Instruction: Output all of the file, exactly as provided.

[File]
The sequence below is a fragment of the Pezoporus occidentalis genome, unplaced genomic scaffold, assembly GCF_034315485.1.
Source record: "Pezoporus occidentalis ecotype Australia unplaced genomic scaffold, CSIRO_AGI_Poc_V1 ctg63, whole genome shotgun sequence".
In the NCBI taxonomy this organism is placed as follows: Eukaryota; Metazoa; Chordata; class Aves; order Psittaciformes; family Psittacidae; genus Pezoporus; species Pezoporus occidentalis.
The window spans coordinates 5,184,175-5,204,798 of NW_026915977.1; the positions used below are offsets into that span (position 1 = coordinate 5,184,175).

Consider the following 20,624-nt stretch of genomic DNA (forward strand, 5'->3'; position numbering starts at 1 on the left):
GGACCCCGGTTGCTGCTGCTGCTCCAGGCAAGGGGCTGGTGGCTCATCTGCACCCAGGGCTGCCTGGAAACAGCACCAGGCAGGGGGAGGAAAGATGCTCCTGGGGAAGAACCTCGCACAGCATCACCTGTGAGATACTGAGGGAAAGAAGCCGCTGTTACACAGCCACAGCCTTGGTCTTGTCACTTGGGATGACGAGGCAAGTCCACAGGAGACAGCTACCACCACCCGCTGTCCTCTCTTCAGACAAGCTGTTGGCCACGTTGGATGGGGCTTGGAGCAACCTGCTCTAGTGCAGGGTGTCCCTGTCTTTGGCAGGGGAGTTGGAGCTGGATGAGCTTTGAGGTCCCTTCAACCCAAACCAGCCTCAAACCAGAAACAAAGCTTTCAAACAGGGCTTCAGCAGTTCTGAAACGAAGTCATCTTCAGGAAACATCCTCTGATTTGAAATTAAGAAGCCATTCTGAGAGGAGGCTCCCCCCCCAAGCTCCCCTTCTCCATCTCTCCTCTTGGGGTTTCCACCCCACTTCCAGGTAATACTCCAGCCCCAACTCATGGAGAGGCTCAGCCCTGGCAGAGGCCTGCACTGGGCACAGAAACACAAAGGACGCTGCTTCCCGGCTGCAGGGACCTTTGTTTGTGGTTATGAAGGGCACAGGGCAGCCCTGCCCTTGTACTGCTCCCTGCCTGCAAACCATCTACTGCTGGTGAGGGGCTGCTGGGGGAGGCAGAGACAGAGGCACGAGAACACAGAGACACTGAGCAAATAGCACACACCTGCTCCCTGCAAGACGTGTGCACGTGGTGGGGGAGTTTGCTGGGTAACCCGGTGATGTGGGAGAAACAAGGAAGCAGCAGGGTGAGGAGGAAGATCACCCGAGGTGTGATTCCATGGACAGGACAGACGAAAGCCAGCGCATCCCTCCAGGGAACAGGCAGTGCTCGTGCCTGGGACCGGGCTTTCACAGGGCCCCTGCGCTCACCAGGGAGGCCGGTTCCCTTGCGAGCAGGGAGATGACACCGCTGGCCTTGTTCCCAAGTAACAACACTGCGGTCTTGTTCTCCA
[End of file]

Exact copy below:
The sequence below is a fragment of the Pezoporus occidentalis genome, unplaced genomic scaffold, assembly GCF_034315485.1.
Source record: "Pezoporus occidentalis ecotype Australia unplaced genomic scaffold, CSIRO_AGI_Poc_V1 ctg63, whole genome shotgun sequence".
In the NCBI taxonomy this organism is placed as follows: Eukaryota; Metazoa; Chordata; class Aves; order Psittaciformes; family Psittacidae; genus Pezoporus; species Pezoporus occidentalis.
The window spans coordinates 5,184,175-5,204,798 of NW_026915977.1; the positions used below are offsets into that span (position 1 = coordinate 5,184,175).

Consider the following 20,624-nt stretch of genomic DNA (forward strand, 5'->3'; position numbering starts at 1 on the left):
GGACCCCGGTTGCTGCTGCTGCTCCAGGCAAGGGGCTGGTGGCTCATCTGCACCCAGGGCTGCCTGGAAACAGCACCAGGCAGGGGGAGGAAAGATGCTCCTGGGGAAGAACCTCGCACAGCATCACCTGTGAGATACTGAGGGAAAGAAGCCGCTGTTACACAGCCACAGCCTTGGTCTTGTCACTTGGGATGACGAGGCAAGTCCACAGGAGACAGCTACCACCACCCGCTGTCCTCTCTTCAGACAAGCTGTTGGCCACGTTGGATGGGGCTTGGAGCAACCTGCTCTAGTGCAGGGTGTCCCTGTCTTTGGCAGGGGAGTTGGAGCTGGATGAGCTTTGAGGTCCCTTCAACCCAAACCAGCCTCAAACCAGAAACAAAGCTTTCAAACAGGGCTTCAGCAGTTCTGAAACGAAGTCATCTTCAGGAAACATCCTCTGATTTGAAATTAAGAAGCCATTCTGAGAGGAGGCTCCCCCCCCAAGCTCCCCTTCTCCATCTCTCCTCTTGGGGTTTCCACCCCACTTCCAGGTAATACTCCAGCCCCAACTCATGGAGAGGCTCAGCCCTGGCAGAGGCCTGCACTGGGCACAGAAACACAAAGGACGCTGCTTCCCGGCTGCAGGGACCTTTGTTTGTGGTTATGAAGGGCACAGGGCAGCCCTGCCCTTGTACTGCTCCCTGCCTGCAAACCATCTACTGCTGGTGAGGGGCTGCTGGGGGAGGCAGAGACAGAGGCACGAGAACACAGAGACACTGAGCAAATAGCACACACCTGCTCCCTGCAAGACGTGTGCACGTGGTGGGGGAGTTTGCTGGGTAACCCGGTGATGTGGGAGAAACAAGGAAGCAGCAGGGTGAGGAGGAAGATCACCCGAGGTGTGATTCCATGGACAGGACAGACGAAAGCCAGCGCATCCCTCCAGGGAACAGGCAGTGCTCGTGCCTGGGACCGGGCTTTCACAGGGCCCCTGCGCTCACCAGGGAGGCCGGTTCCCTTGCGAGCAGGGAGATGACACCGCTGGCCTTGTTCCCAAGTAACAACACTGCGGTCTTGTTCTCCA